Crazy or brilliant? Libraries thinking outside the box
October 21, 2011
Yesterday I attended the Illinois Library Association Trustee Day conference. Great programs–really inspiring and informative. I was particularly struck by the program entitled “Technology for Trustees.” This was less about how trustees can use technology, and more about how your trustees can support new and exciting ideas. Below are some examples of how this has happened at two libraries in the Chicago area.
The program was presented by Toby Greenwalt and Mick Jacobsen at Skokie Public Library, and Anne Slaughter of Oak Park Public Library. Skokie does a thorough job with social media and pushing information to its patrons, having a full-time person who monitors and manages this information. It puts a chat box on many of its pages, including on each catalog search page, to outreach to their patrons at the point and moment of need. Skokie also has a really cool Digital Media Lab that has a variety of technology (video, audio, various software) for free use by its patrons. For example, teens come in and make rap videos, and self-employed graphic artists use their software to do their freelance work. Oak Park offers “petting zoos” of technology–staff can touch and play with these devices and become an informed source to assist their patrons with troubleshooting and set up of their personal devices. There was also discussion of assisting the local business community by offering similar “petting zoos” for business leaders, either at the library, or in their business offices. Each of these programs offer staff and the community the ability to learn new skills and gain confidence in a quickly changing technology world.
These are just a few great examples of thinking “outside the box” regarding how libraries can serve their communities. Libraries have always been places to creatively explore–many an inventor has had their “a-ha” moment from reading and exploring in the library. As digital media becomes a more important part of our everyday lives, libraries can and should step up to assist with this transition. Many people, particularly older individuals just getting started with social media, feel comfortable with their library and librarians, and we can capitalize on this good will by being instrumental in teaching these technologies and offering free and safe places where our patrons’ creativity can run wild.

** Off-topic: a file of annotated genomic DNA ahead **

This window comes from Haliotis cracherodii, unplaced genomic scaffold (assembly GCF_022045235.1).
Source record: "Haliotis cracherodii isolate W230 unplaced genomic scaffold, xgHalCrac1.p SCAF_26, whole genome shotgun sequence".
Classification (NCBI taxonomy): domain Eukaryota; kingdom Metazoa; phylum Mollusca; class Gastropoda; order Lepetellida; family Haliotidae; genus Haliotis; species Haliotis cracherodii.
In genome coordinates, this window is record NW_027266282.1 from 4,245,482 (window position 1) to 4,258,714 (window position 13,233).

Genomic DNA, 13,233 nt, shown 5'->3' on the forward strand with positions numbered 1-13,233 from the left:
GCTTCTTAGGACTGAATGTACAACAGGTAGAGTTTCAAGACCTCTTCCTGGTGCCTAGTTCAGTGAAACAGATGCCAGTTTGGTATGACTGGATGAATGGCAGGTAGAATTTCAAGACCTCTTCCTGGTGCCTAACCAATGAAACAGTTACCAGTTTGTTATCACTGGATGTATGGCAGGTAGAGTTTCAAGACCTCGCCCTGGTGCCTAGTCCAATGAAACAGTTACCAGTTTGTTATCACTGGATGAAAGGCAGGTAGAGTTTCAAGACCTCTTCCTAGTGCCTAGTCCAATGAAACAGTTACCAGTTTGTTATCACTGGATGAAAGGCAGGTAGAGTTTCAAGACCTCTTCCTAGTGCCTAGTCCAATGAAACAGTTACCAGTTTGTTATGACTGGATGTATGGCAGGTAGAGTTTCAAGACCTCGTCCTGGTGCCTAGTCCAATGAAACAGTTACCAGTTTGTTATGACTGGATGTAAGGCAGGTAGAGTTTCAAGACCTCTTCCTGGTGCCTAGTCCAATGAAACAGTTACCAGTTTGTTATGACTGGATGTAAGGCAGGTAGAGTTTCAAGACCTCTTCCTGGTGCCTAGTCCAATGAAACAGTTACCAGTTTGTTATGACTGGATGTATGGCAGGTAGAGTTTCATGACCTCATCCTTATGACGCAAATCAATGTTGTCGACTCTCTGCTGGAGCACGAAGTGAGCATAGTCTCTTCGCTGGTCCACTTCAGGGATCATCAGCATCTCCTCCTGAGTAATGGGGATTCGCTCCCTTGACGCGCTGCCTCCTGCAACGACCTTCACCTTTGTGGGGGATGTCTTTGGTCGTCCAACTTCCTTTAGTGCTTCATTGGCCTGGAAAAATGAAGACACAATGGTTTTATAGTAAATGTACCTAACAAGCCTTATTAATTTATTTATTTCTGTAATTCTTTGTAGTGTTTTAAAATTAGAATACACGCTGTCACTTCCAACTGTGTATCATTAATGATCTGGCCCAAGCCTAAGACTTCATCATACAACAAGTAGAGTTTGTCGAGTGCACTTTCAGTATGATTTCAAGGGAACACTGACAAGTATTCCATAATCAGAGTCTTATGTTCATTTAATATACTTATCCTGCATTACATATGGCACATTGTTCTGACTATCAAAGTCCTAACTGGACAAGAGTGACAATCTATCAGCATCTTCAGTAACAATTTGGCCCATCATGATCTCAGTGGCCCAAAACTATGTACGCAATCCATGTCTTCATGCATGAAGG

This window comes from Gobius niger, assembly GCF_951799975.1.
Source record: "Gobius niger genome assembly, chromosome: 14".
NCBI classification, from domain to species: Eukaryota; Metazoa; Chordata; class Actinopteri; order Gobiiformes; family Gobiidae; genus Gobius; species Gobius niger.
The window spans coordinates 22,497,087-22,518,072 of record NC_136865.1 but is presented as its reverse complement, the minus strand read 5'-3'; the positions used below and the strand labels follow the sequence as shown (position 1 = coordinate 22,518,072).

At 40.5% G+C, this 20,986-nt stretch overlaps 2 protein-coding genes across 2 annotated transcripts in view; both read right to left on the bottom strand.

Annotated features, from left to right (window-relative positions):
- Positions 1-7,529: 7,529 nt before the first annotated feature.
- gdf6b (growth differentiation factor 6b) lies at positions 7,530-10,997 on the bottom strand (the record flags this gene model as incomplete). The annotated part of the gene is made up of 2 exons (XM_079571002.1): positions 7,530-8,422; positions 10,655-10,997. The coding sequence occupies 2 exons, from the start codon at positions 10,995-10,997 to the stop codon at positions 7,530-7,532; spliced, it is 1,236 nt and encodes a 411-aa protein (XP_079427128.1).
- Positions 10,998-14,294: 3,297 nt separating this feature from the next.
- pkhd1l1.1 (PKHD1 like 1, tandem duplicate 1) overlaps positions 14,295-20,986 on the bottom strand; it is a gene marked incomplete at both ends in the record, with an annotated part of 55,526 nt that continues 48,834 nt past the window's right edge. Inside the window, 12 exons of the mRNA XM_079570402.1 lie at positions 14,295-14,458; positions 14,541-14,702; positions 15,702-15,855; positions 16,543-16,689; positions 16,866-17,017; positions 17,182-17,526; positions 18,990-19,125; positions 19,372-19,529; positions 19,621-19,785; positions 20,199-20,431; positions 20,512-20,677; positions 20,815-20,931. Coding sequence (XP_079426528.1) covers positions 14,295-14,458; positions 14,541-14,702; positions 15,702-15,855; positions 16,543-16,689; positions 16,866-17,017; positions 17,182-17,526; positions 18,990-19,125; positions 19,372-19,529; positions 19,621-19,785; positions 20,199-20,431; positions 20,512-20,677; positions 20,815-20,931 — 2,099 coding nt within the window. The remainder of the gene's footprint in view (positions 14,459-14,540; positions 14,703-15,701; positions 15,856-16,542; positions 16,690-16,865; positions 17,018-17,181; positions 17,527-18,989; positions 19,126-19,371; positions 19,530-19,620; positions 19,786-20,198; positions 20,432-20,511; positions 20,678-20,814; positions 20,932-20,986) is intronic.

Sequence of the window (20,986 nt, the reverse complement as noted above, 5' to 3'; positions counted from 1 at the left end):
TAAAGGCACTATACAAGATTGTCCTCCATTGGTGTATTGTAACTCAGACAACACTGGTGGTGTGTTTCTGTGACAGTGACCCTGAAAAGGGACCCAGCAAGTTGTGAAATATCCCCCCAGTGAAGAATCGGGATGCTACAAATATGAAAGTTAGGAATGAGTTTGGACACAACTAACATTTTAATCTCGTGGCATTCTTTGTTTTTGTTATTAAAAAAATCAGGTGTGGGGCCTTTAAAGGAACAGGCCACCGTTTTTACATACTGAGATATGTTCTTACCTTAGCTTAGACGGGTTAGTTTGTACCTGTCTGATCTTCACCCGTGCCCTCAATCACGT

The message to the trustees was to be willing to think ahead and creatively, and be willing to try new ideas by supporting these initiatives. Don’t be forced into an old way of thinking, and don’t assume you know what patrons want without action to find that out. Beginning a new initiative does often mean more work for staff, and can take an ongoing investment, but the benefits for the staff, community, and library itself may well outweigh these initial outlays.
What types of “crazy” ideas do you or your staff have for your library? Are there any that you can begin to develop, perhaps using a business plan format, that could be viable for the upcoming year? Can you shift some budget from print materials or journals to fund something like a “petting zoo”? When you think about your patrons, what are the consistent messages you are getting (explicit or implicit) that show a lack of service on the part of the library? How can you fill that gap?
Great ideas often begin by sounding impossible. Cultivating your trustees or other public officials, showing them how these services benefit your community, can make these ideas possible. Your public will thank you.